Tuesday, August 13, 2013
Finding Sandra Coke
As a lawyer representing death row inmates for almost 25 years, I focused on the trial – whether the judge and jury acted properly, whether the prosecutor tried the case fairly, and whether defense counsel investigated and presented a constitutionally adequate defense. Mostly, I focused on my clients – on the (mostly) men who were found guilty of committing terribly brutal crimes, and tried to figure out and then explain to the courts the myriad of life circumstances that led them there. The victims and their loves ones were generally not a central part of this story.
I have known many people convicted of murder and sentenced to death. I had never known anyone who was killed.
Sandra Coke and I worked together in the early 1990s. She developed the social histories of our clients, painstakingly gathering vital records, skillfully conducting sensitive, uncomfortable interviews with relatives, teachers, and friends, consulting with mental health experts, and researching communities. Sandra uncovered the evidence of horrific childhood trauma and impaired mental functioning, of family histories filled with abuse, addiction and mental illness, of multi-generational experiences scarred by poverty and racism, of failed social institutions.
Sandra continued to work as an investigator, most recently at the Federal Defender’s Office. With empathy and compassion, she was committed to showing how every client, no matter what despicable acts they had committed, were human beings – they were not monsters to be despised and disposed of.
Sandra disappeared last Sunday evening. She was 50 years old. A single mother of a teenage girl. She was beloved by her family, by many friends, and by the criminal defense community – my community – who have worked with her for over two decades.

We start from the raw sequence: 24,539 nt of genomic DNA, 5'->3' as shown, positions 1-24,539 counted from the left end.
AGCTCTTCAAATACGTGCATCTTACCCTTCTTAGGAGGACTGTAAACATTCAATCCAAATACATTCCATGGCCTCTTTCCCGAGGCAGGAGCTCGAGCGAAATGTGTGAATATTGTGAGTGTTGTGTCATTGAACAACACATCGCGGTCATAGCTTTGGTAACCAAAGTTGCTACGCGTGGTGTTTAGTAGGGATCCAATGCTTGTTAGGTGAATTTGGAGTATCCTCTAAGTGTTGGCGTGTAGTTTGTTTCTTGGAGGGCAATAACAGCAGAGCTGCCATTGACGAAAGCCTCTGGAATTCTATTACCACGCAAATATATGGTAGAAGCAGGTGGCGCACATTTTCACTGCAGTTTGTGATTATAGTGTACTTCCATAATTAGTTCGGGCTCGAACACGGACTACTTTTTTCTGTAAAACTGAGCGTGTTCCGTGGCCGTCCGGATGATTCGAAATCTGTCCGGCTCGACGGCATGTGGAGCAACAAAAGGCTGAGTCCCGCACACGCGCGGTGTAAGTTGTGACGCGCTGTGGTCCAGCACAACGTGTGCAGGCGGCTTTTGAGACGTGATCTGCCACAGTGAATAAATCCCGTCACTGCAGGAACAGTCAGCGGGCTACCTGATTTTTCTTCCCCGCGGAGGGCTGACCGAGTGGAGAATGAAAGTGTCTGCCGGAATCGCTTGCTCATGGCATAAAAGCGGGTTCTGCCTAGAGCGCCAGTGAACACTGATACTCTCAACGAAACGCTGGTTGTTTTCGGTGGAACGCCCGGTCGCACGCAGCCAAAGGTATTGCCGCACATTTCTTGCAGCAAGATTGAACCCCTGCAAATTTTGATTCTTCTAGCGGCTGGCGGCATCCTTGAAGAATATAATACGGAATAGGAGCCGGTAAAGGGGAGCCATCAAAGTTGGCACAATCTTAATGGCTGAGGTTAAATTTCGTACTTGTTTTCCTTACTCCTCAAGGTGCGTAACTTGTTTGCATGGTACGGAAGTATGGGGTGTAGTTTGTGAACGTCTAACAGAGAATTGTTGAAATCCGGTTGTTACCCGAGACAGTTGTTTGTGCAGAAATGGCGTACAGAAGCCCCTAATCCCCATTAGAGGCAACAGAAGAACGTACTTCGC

After she failed to return home, Sandra’s friends, family and co-workers spent the next few days canvassing her Oakland neighborhood. At the forefront of the search was Sandra's sister, Tanya -- herself married to one of the most respected and revered death penalty lawyers in the country. In an unfamiliar role, criminal defense lawyers worked with law enforcement, searching for clues that would lead them to Sandra. Sandra’s car and cell phones were found. A man with an extremely violent past, recently released from prison, was arrested on a parole violation as a person of interest. He and Sandra had dated briefly 20 years ago, and it was reported that they had been seen together on Sunday.
In the wake of these ominous signs, we still held out hope that Sandra would return to us. But on Friday, during the course of a massive search, a woman’s body was found near a park in Vacaville (about 45 miles from Sandra’s home). And then today (on Tuesday), the Oakland Police Department identified that body as Sandra's.
Sandra Coke, one of our own – someone from my professional family – has been killed by one of those people who we have long defended. Killed by someone who in any other circumstance I would ward off others’ attempts to demonize – to point out the humanity even in someone who acted inhumanely. “You can’t define someone by the worst thing they have ever done,” I would say.
It isn’t that I don’t still believe those things. I do. But that doesn’t matter right now. The perpetrator has receded into the background. I don’t care about his history or life struggles, his impairments or his vulnerabilities. But I don’t feel anger or hatred either. I don’t have feelings of vengeance. I don’t want him dead. I don’t feel anything for him at all. This isn’t about him. This is about the horror, shock, pain and overwhelming sadness over the irreplaceable loss of a remarkable person. For the first time in 25 years, my focus has shifted from perpetrator to victim.
Please give generously to the Sandra Coke Fund, which will provide for the care and education of Sandra’s daughter.